Now that we understand the precautionary steps one needs to take in knowing the most appropriate way to go to the bathroom outside, a few more tips are necessary before the time comes. 

  1. Always go to the bathroom 200 feet away from a water source or trail. This keeps the environment and people clean and wastes out of the way. 
  2. In alpine areas (above the tree line), go #1 on rocks. Peeing on vegetation can attract animals to dig up fragile alpine growth.
  3. Bring a ziplock bag or container to carry out the paper waste if you use toilet paper.  
  4. When going #2, dig a hole at least 6 inches deep and 4 inches wide. You can buy a compact lightweight shovel, or a stick and rock will work too. Remember, pack it out if you decide to use toilet paper. You may also use leaves if you can verify they are not poisonous. After you go in the hole, take the original dirt and cover the waste. Finally, leave an x on the spot or a stick sticking up from it to let others know to avoid using the same site.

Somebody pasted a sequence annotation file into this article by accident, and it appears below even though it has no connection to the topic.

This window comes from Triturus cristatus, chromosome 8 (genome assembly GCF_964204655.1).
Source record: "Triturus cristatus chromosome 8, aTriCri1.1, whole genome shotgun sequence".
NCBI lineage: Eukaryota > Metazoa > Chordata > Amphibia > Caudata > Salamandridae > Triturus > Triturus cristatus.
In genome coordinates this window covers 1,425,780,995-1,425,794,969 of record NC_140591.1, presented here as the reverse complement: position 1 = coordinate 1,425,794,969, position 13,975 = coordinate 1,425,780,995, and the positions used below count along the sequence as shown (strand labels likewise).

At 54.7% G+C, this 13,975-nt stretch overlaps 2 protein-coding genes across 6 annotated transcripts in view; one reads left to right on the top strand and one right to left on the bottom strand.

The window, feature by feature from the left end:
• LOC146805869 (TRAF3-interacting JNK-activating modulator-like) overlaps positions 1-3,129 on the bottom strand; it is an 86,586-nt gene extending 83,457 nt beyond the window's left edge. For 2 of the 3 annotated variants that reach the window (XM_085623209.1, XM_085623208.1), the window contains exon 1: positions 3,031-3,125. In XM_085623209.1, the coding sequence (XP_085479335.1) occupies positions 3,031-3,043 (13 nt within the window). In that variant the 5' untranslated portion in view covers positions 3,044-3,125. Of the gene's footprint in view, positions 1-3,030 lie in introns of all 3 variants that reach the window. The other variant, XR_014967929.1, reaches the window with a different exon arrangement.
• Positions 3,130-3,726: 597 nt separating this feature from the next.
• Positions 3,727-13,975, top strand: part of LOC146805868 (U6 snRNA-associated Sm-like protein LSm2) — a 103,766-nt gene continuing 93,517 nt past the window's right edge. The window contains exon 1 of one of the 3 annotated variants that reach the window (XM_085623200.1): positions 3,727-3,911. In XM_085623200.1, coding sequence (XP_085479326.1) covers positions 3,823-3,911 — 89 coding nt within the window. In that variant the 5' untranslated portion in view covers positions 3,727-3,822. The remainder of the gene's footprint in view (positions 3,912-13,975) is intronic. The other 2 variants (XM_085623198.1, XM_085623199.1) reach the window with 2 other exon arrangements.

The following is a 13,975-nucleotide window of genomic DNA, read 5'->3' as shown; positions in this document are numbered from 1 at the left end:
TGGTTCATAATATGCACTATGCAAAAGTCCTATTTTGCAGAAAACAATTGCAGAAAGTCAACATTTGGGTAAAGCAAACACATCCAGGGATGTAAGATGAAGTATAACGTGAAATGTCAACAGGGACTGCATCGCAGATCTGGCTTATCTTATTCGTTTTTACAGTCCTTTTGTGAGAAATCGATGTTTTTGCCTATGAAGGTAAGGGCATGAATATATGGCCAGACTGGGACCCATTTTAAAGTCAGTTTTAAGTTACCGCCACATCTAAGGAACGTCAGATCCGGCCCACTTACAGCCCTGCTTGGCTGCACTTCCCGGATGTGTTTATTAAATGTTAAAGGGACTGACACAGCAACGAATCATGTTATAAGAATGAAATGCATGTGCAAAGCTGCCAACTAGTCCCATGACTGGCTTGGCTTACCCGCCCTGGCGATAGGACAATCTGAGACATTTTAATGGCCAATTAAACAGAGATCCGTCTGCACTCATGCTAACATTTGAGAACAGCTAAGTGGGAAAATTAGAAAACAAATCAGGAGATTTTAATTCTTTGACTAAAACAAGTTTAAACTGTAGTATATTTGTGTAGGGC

We know using the bathroom while in a campervan can be stressful but we hope these tips eased your mind. If you want to read up on or watch more informational videos of how exactly going to the bathroom outside works, check out this article. And read here if you need some tips on how to shower on the road

Still have questions about comparing campervan and RV rental prices? Drop us a line and we’d be happy to help. If you’ve already chosen a campervan over an RV, explore our vans page for more advice on deciding which campervan to rent.

Have a safe and fun adventure in your van, and remember everyone poops!

Sign Up for Campervan News, Sales & Deals

This field is for validation purposes and should be left unchanged.

© 2024 Native Campervans, LLC